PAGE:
Car tags could zoom out of control without a budget

By Brad Kessie - bio | email

GULFPORT, MS (WLOX) - The budget battle in Jackson could have a significant impact on your finances.  If lawmakers can't reach an agreement on next year's budget, car tags will go up.

Lawmakers originally resolved the car tag funding issue when the raised the cigarette tax.  However, the $30 million earmarked for car tags was contingent on next year's budget being approved.  And that this moment, the house and senate are miles apart on a budget compromise.

Nearly 800 car tags are purchased or renewed at Harrison County's three tax collector offices everyday.  For car owners, talk of a car tag rate increase is not a very popular topic.

Billie Miller was purchasing a car tag for a 1997 vehicle she recently bought.  When she heard that car tag prices could go up, she said, "I don't think it's right.  I don't think it's right at all."

Yet tax collectors are bracing for that possibility.  Despite promises from Jackson to reduce car tags, their costs may go up on July 1.

David LaRosa is Harrison County's tax collector.  "This matter should already be resolved.  This is a no brainer," he said.

Lawmakers thought they had resolved their car tag issue a couple of months ago.  But they linked the continuation of a legislative credit for car tags to the passage of a new budget.  However, the house and senate can't agree on what next year's budget should be.  And that has tax collectors scratching their heads.

"This really affects the rank and file, everyday citizen coming in, buying car tags.  They feel it," said LaRosa.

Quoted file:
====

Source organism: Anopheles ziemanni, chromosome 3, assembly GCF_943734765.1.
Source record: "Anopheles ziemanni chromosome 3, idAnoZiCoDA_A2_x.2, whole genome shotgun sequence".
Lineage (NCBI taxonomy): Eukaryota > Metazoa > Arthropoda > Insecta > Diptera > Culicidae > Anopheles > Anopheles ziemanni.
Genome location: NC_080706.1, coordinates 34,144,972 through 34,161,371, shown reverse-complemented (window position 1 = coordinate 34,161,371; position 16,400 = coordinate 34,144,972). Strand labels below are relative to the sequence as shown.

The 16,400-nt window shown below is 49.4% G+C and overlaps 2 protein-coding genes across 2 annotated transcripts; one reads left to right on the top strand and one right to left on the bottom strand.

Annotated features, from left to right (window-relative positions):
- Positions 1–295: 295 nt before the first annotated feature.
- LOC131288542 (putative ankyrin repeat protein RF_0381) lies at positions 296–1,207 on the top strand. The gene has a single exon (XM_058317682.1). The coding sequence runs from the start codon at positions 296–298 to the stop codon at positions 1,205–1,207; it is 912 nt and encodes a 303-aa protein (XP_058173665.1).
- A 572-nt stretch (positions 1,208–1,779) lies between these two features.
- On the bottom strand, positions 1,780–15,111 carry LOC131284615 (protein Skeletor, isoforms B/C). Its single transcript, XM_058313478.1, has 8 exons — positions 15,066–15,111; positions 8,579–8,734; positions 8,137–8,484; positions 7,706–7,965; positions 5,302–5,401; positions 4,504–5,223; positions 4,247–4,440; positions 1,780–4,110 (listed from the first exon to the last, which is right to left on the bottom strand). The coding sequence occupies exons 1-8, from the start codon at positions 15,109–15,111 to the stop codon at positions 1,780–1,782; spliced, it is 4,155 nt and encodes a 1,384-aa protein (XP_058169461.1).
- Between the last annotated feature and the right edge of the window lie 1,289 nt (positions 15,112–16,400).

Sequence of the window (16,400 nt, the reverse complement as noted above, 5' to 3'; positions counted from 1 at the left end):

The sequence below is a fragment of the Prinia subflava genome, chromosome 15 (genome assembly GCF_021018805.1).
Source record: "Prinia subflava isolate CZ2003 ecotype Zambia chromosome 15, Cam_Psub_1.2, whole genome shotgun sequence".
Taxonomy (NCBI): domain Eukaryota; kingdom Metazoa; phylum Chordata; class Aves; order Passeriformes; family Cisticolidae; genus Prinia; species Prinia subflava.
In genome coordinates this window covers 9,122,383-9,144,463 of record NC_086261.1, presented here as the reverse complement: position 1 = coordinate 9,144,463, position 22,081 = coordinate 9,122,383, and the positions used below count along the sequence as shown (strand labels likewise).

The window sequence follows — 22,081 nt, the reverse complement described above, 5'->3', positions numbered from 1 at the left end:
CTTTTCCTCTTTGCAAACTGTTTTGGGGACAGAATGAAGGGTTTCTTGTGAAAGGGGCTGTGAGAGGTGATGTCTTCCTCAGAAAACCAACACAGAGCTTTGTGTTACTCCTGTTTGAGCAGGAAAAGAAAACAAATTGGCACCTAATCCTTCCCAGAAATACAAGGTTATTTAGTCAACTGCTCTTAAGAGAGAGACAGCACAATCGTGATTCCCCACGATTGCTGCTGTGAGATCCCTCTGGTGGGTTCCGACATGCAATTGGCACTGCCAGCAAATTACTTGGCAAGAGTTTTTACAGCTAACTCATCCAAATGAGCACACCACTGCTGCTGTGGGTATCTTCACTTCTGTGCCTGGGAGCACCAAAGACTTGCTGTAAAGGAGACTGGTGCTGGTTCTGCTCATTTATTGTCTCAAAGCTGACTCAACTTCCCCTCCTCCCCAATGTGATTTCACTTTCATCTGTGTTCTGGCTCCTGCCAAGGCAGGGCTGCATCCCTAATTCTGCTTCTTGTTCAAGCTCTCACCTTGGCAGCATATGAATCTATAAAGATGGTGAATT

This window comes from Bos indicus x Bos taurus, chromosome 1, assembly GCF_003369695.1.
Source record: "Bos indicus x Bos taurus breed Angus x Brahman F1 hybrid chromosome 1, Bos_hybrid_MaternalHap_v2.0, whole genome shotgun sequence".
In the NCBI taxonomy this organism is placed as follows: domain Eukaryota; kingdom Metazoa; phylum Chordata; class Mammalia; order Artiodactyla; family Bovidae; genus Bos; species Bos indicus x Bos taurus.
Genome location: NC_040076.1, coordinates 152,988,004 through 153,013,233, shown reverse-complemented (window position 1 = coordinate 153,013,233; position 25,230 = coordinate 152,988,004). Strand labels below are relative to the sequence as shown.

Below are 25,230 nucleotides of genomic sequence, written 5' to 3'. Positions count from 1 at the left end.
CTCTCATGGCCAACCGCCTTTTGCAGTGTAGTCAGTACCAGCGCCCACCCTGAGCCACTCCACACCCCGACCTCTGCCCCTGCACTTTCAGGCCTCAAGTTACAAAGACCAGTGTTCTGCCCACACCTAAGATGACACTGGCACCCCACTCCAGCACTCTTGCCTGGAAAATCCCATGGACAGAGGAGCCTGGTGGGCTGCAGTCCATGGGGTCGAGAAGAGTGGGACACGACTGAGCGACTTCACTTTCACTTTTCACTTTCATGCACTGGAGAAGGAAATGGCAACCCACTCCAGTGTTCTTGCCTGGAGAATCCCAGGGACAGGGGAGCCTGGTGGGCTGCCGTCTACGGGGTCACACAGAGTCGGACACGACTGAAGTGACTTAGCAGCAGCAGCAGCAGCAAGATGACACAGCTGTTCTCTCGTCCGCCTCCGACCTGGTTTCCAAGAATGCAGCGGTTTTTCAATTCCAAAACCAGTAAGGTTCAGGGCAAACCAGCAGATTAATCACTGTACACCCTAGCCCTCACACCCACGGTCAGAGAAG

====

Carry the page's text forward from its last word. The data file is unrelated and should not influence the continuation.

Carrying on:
Right now, the legislative credit to keep car tag prices down is 5.5 percent. Under that scenario, if you live in Long Beach, and buy a $30,000 car next month, your car tag would be $653.

But if the legislative credit falls to three percent -- a percentage that is being considered by state lawmakers -- the same car would have an $826 car tag.  The difference -- more than $172.

"The way the economy is and the people are today," said Miller, "more people are losing their jobs, losing their homes, going on food stamps... It's wrong."

Jim Hunter is a used car salesman.  He's not surprised that car buyers may feel a financial pinch.

"It goes the course with everything else going up," he said.

A consultant for Mississippi's tax collectors sent out an e-mail on Friday that summarized the budget battle in Jackson.  He wrote that without an approved budget by June 30, school districts would be unable to legally issue contracts to teachers, state agencies would face layoffs, and the cost of car tags would increase significantly.

"There are no assurances of anything at this point," Joel Yelverton wrote.  "I do know that there is tremendous pressure on the Legislature to fulfill its promise of solving the car tag issue."

Governor Barbour said Thursday that he will include provisions to shore up the car tag reduction fund if legislators include that in their final budget deal.

Lt. Gov. Phil Bryant said he has been pushing lawmakers to take steps to prevent a big increase in tag prices.

"Car tag relief is on the way," Bryant said in a news release. "Anyone who tries to say otherwise is using scare tactics for political gain."

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